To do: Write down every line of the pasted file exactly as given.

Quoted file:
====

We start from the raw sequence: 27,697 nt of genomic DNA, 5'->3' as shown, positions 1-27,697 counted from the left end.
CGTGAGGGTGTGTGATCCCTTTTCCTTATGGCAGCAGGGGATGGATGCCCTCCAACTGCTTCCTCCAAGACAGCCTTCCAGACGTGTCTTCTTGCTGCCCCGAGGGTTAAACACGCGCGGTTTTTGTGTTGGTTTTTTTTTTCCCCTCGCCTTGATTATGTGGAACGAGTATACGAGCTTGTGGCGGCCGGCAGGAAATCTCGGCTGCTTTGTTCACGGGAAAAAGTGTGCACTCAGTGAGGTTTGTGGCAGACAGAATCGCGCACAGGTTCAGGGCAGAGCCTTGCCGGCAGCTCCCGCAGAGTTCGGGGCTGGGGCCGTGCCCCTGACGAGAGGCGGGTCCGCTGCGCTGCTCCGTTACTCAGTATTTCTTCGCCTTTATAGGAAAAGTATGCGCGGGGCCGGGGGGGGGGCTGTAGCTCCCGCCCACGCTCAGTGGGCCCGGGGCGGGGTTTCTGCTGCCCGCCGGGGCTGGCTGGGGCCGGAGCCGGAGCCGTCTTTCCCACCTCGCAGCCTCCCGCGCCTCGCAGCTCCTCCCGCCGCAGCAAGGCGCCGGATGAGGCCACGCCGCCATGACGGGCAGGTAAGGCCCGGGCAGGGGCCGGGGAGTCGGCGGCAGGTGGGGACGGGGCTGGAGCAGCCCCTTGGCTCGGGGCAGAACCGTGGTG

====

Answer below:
We start from the raw sequence: 27,697 nt of genomic DNA, 5'->3' as shown, positions 1-27,697 counted from the left end.
CGTGAGGGTGTGTGATCCCTTTTCCTTATGGCAGCAGGGGATGGATGCCCTCCAACTGCTTCCTCCAAGACAGCCTTCCAGACGTGTCTTCTTGCTGCCCCGAGGGTTAAACACGCGCGGTTTTTGTGTTGGTTTTTTTTTTCCCCTCGCCTTGATTATGTGGAACGAGTATACGAGCTTGTGGCGGCCGGCAGGAAATCTCGGCTGCTTTGTTCACGGGAAAAAGTGTGCACTCAGTGAGGTTTGTGGCAGACAGAATCGCGCACAGGTTCAGGGCAGAGCCTTGCCGGCAGCTCCCGCAGAGTTCGGGGCTGGGGCCGTGCCCCTGACGAGAGGCGGGTCCGCTGCGCTGCTCCGTTACTCAGTATTTCTTCGCCTTTATAGGAAAAGTATGCGCGGGGCCGGGGGGGGGGCTGTAGCTCCCGCCCACGCTCAGTGGGCCCGGGGCGGGGTTTCTGCTGCCCGCCGGGGCTGGCTGGGGCCGGAGCCGGAGCCGTCTTTCCCACCTCGCAGCCTCCCGCGCCTCGCAGCTCCTCCCGCCGCAGCAAGGCGCCGGATGAGGCCACGCCGCCATGACGGGCAGGTAAGGCCCGGGCAGGGGCCGGGGAGTCGGCGGCAGGTGGGGACGGGGCTGGAGCAGCCCCTTGGCTCGGGGCAGAACCGTGGTG